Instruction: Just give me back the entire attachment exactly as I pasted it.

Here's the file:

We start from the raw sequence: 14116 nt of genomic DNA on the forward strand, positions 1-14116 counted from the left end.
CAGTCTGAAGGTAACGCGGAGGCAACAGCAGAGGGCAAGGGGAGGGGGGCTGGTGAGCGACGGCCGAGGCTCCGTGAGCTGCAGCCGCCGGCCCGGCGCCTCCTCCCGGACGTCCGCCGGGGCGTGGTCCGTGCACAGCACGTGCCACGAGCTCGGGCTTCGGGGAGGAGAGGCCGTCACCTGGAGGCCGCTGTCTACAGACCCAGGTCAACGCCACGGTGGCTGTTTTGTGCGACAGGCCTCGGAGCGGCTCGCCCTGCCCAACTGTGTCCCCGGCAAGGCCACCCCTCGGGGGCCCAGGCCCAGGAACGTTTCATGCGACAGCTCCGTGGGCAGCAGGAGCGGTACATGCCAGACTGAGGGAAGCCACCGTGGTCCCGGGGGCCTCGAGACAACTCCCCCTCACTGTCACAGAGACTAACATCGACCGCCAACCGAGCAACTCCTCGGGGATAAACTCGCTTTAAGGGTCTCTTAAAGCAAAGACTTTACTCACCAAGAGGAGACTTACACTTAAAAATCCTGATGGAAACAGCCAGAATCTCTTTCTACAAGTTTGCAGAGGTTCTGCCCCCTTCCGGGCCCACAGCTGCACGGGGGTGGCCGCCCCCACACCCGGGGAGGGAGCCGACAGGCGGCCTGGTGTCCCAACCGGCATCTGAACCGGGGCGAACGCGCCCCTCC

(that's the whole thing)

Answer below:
We start from the raw sequence: 14116 nt of genomic DNA on the forward strand, positions 1-14116 counted from the left end.
CAGTCTGAAGGTAACGCGGAGGCAACAGCAGAGGGCAAGGGGAGGGGGGCTGGTGAGCGACGGCCGAGGCTCCGTGAGCTGCAGCCGCCGGCCCGGCGCCTCCTCCCGGACGTCCGCCGGGGCGTGGTCCGTGCACAGCACGTGCCACGAGCTCGGGCTTCGGGGAGGAGAGGCCGTCACCTGGAGGCCGCTGTCTACAGACCCAGGTCAACGCCACGGTGGCTGTTTTGTGCGACAGGCCTCGGAGCGGCTCGCCCTGCCCAACTGTGTCCCCGGCAAGGCCACCCCTCGGGGGCCCAGGCCCAGGAACGTTTCATGCGACAGCTCCGTGGGCAGCAGGAGCGGTACATGCCAGACTGAGGGAAGCCACCGTGGTCCCGGGGGCCTCGAGACAACTCCCCCTCACTGTCACAGAGACTAACATCGACCGCCAACCGAGCAACTCCTCGGGGATAAACTCGCTTTAAGGGTCTCTTAAAGCAAAGACTTTACTCACCAAGAGGAGACTTACACTTAAAAATCCTGATGGAAACAGCCAGAATCTCTTTCTACAAGTTTGCAGAGGTTCTGCCCCCTTCCGGGCCCACAGCTGCACGGGGGTGGCCGCCCCCACACCCGGGGAGGGAGCCGACAGGCGGCCTGGTGTCCCAACCGGCATCTGAACCGGGGCGAACGCGCCCCTCC